The debate over whether Barbie had social responsibilities caught the attention of Igor Vamos, a student of visual arts at the University of California, San Diego. Vamos was intrigued by the idea of “cultural jamming,” a kind of analog hacking that upended conventional ideas to create controversy. If Barbie taught passivity and sexism with her complaints of math being hard, then perhaps she should be given a different script.

Vamos bought several dozen Teen Talk Barbies and Talking Duke figures from toy stores in California and New York. He and several other “operatives” dismantled the toys, performing a crude surgery that allowed them to switch the voice boxes buried in their bodies. Volunteers would use a knife to cut into the dolls' plastic skin, then modify the transistor of the Joe’s voice chip so it would fit into Barbie’s comparatively slimmer torso.

A screenshot of a G.I. Joe Talking Duke figure

21solo, YouTube

After repackaging the dolls, the team “shop-dropped,” surreptitiously restocking them on toy shelves in Albany, San Diego, and Walnut Creek, California. Each box had a piece of paper encouraging disgruntled parents to reach out to the media after discovering the toys weren’t gender-conforming. To speed things along, they also told friends to buy the dolls and make the calls. Then they waited.

Within weeks, adults confused by their child’s new toys did exactly what the B.L.O. suggested, telling local news affiliates that their Barbie was shouting attack commands and informing kids that “dead men tell no lies.” Duke, meanwhile, rebuffed war strategy, preferring to “plan our dream wedding.”

The ensuing media coverage is exactly what Vamos was hoping for. Calling the toys' gender roles “stone-aged,” the B.L.O. claimed responsibility, stayed anonymous, and hoped it would cause consumers to rethink the propagation of violence by male toys and the relatively vacuous ambitions of Barbie.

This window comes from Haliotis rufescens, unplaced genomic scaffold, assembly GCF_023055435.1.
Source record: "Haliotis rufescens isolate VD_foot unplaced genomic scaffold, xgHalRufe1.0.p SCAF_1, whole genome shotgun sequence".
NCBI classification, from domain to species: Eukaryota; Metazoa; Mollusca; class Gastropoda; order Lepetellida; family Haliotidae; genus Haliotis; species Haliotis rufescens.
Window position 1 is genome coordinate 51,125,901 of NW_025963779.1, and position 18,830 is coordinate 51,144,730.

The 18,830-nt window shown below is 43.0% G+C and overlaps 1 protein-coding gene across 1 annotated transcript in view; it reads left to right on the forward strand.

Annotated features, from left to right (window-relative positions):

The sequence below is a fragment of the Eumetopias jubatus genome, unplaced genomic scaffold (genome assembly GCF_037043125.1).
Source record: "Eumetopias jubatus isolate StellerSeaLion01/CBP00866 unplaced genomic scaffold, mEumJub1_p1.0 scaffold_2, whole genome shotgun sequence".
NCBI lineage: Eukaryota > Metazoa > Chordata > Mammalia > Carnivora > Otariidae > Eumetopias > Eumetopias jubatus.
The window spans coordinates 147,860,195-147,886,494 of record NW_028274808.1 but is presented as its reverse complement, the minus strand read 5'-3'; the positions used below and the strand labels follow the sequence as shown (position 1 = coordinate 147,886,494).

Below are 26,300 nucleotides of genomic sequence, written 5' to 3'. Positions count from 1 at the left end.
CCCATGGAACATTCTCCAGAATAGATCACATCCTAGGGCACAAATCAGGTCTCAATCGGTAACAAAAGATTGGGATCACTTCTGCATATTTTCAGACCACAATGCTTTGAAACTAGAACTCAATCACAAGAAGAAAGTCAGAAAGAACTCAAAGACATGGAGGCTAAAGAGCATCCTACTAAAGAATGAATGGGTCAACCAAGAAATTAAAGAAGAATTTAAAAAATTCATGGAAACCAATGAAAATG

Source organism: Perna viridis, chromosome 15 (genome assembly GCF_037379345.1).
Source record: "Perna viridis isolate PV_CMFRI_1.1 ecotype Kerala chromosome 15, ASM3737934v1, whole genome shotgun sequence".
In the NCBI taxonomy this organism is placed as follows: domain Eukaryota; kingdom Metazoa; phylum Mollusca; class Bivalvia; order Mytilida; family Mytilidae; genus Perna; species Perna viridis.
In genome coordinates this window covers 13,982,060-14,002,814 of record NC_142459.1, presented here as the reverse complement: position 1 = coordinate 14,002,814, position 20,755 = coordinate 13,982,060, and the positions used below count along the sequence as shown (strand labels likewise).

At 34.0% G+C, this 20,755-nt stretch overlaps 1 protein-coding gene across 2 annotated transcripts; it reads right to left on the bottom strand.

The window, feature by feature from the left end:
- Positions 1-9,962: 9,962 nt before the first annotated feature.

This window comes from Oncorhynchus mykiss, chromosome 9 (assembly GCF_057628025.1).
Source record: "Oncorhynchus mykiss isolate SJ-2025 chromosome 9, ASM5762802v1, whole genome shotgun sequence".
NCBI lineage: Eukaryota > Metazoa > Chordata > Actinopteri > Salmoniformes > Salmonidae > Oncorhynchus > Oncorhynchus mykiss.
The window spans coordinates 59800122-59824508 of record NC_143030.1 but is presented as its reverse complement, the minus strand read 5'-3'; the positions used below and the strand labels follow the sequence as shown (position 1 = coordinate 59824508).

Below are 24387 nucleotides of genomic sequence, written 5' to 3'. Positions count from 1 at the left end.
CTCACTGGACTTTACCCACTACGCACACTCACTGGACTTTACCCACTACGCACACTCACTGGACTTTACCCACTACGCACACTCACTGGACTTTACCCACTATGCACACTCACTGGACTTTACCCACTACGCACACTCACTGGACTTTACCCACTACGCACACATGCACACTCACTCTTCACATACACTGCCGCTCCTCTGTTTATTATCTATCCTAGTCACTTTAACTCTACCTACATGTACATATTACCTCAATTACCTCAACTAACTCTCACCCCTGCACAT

"Obviously, our goal is to get media attention,” a B.L.O. spokesperson told The New York Times. “We are trying to make a statement about the way toys can encourage negative behavior in children, particularly given rising acts of violence and sexism."

Vamos even supervised production of a video that used Barbie to spell out their mission. “They build us in a way that perpetuates gender-based stereotypes,” the toy said. “Those stereotypes have a negative effect on children’s development.”

 
 

While most considered the act harmless—the toys could, after all, be exchanged for an unadulterated version—not everyone believed the B.L.O.’s mission played fair. "I've got a very strong negative feeling about terrorist acts against children, no matter how noble the motives," Joanne Oppenheim, a toy industry advocate, told the Times. “It's a cheap shot, and it's unfair to the kids.” Others protested the general idea of product tampering.

Mattel and Hasbro were less rattled. Wayne Charness, then-vice president of Hasbro, called it “kind of ridiculous,” while Mattel refrained from commenting. Though the B.L.O. claimed to have tampered with hundreds of toys in 43 different states, the truth was that Vamos and his team had performed surgery on roughly 120 toys. But the media perpetuated the story, making it seem as though the stunt was pervasive.

The story died down after the holidays. The tampered toys were either returned or bought and discarded. Vamos kept his role in the stunt largely under wraps until years later, when he became a part of The Yes Men, a social disruption performance group, under the alias Mike Bonanno. Vamos is now a professor of media arts at Rensselaer Polytechnic Institute in Troy, New York.

Was the stunt effective? Anecdotally, maybe. Media outlets like Ohio's Akron Beacon Journal profiled kids and parents who had been affected by the switch, including 7-year-old Zach, the recipient of a Barbie-possessed Duke. Asked if he wanted to return the toy, Zach said no: “He’s teaching me not to fight.”

Were kids really influenced by the toys to rethink gender portrayals, or were they yet another example of the B.L.O. manipulating the media by using an undercover operative to articulate their message? If Barbie knows, she isn't talking.